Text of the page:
United States v. Topco Associates, Inc.

PETITIONER: United States
RESPONDENT: Topco Associates, Inc.
LOCATION: Bay Marchand Area

DOCKET NO.: 70-82
DECIDED BY: Burger Court (1972-1975)
LOWER COURT:

CITATION: 405 US 596 (1972)
ARGUED: Nov 16, 1971
DECIDED: Mar 29, 1972

ADVOCATES:
Howard E. Shapiro - for appellant
Victor E. Grimm - for appellee

Facts of the case

Question

Media for United States v. Topco Associates, Inc.

Audio Transcription for Oral Argument - November 16, 1971 in United States v. Topco Associates, Inc.

Warren E. Burger:

Number 82, United States against Topco Associates.

Mr. Shapiro, you may proceed whenever you are ready.

Howard E. Shapiro:

Mr. Chief Justice and may it please the Court.

This is an appeal by the United States from a decision of the District Court for the Northern District of Illinois in a civil antitrust case.

The appellee, defendant in the District Court is Topco Associates Inc. Topco is a cooperative corporation, which procures grocery and related nonfood products for 23 supermarket chains and two wholesalers.

These chains and wholesalers are owner members of the corporation and they control it.

The restriction challenged by the government is an agreement among the member chains through Topco that they will not retail Topco branded products outside of specified territories and that they will not sell Topco supply products at wholesale.

The government contended in the District Court that the arrangement was a horizontal territorial allocation scheme, which was illegal per se under Section 1 of the Sherman Act.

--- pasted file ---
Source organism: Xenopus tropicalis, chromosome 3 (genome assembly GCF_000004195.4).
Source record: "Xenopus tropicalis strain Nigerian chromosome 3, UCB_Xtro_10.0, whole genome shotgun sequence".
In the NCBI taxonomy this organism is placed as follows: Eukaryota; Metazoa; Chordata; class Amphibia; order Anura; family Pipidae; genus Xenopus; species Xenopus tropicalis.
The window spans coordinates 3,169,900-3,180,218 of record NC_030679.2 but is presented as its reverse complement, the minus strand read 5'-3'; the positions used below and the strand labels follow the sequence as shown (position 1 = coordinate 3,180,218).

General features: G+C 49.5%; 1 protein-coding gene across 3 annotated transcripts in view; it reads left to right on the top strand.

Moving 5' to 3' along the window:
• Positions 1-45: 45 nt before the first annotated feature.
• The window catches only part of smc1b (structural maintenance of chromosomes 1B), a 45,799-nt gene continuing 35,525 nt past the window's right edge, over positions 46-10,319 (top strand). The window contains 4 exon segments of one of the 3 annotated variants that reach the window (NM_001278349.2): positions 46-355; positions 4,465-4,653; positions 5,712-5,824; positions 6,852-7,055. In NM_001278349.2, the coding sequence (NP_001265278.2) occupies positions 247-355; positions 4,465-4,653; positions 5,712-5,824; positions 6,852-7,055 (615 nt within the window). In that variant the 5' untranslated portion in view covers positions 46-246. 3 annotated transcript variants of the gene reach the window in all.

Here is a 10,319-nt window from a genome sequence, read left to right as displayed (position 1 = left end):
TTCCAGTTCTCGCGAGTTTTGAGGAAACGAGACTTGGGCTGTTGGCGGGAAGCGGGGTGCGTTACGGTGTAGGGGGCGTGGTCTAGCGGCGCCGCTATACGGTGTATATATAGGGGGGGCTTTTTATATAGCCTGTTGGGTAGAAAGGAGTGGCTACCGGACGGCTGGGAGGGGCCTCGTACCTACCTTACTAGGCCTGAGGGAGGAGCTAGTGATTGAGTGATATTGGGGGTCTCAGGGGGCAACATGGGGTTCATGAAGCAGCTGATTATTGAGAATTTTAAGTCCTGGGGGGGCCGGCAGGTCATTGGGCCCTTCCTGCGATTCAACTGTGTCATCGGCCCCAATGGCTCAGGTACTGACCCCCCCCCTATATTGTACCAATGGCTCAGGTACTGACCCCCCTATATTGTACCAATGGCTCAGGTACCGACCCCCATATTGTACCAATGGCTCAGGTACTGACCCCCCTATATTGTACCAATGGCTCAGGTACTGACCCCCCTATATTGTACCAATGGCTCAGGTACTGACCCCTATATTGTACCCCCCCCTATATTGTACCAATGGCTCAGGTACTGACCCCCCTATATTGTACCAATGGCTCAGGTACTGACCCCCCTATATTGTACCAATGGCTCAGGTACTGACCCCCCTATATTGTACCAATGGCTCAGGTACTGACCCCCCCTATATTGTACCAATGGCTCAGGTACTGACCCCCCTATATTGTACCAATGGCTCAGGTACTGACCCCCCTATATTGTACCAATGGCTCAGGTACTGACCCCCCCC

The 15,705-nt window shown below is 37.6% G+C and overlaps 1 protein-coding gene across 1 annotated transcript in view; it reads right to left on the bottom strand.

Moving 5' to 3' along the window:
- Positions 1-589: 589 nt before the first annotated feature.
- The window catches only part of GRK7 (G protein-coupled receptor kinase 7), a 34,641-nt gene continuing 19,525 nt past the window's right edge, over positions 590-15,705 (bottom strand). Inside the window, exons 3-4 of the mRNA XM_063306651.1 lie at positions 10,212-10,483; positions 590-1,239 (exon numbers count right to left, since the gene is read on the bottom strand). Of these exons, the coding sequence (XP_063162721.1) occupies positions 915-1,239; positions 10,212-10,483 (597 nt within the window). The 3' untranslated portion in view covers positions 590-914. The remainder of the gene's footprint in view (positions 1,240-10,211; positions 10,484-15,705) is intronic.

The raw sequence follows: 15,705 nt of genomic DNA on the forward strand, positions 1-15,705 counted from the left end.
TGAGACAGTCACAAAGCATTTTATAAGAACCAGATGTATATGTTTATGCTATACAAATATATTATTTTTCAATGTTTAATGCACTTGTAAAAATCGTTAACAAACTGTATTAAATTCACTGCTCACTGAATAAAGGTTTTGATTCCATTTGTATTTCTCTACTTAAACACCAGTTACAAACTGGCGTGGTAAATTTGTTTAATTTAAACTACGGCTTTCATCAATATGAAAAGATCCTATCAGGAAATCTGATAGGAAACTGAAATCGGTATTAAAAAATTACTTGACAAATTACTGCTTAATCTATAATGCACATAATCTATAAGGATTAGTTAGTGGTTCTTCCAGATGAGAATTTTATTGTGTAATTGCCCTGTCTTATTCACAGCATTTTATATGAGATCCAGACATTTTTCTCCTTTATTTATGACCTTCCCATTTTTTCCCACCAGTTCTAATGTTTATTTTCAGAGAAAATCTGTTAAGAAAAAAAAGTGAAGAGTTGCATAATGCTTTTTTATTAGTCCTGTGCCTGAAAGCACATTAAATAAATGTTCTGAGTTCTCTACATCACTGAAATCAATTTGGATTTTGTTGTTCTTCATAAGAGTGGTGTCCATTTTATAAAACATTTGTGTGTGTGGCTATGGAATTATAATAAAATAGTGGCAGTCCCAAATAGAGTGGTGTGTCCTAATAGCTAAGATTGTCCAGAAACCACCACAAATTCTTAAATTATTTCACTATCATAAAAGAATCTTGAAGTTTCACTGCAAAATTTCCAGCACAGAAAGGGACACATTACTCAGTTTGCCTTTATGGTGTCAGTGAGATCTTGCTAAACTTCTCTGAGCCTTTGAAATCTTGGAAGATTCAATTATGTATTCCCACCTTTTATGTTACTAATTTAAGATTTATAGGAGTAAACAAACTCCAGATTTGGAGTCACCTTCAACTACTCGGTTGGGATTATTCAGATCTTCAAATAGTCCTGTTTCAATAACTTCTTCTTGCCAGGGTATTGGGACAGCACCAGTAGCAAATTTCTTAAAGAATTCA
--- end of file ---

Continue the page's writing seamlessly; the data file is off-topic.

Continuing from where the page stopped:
After a trial on the merits, the District Court held that the Act had not been violated and entered judgment for the defendant.

In its opinion which is at page 545 of the record and its findings of fact, which are at page 553; it concluded that the division of territories among Topco supermarket chains and the accompanying wholesale restrictions were not illegal per se.

Rather the Court ruled they were reasonable restrictions ancillary to the cooperative private label program, Topco furnishes its owner members.

I would like briefly to describe the Topco organization.

Potter Stewart:

This was after a full trial before Judge Hubert Will, was it?

Howard E. Shapiro:

That is correct Your Honor.

The Topco organization, as I said procures food and related and nonfood grocery items.

About 55% of these are furnished to the members under brand names which are owned by Topco.

These brand names are not nationally advertised.

They are such names as Food Club which is the top line for canned goods; Elna which is a second line, Gallo which I think covers carbonated beverages, Top Frost and so on.

They include the primarily strategic grocery items.

There are canned goods, frozen foods, carbonated beverages, cookies and crackers.

They are sold outright to the members so that the member grocery chains had absolute title to them.

Now, Topco’s member grocery chains are independent business entities.

They have simply joined together through Topco for the purpose of procuring these products.

Topco has managed much in the same way that the Sealy Corporation was managed in United States against Sealy.

Voting stock is held equally by each member chain and the business of the corporation is conducted by 14-man Board of Directors, made up of officials who are selected from among the chief executive officers of the member chains.

Warren E. Burger:

Are the members of Topco in any way inhibited from acquiring other brands in the open market?

Howard E. Shapiro:

No, Your Honor, they are not.

Warren E. Burger:

Their membership does not restrict their activities?

Howard E. Shapiro:

No, Your Honor, it does not.

The Topco member chains are, as I said, independent organizations and that their combined retail sales in 1967 were $2.3 billion, so that the 25 Topco organizations are fourth in retail sales after A&P, Safeway and Kroger.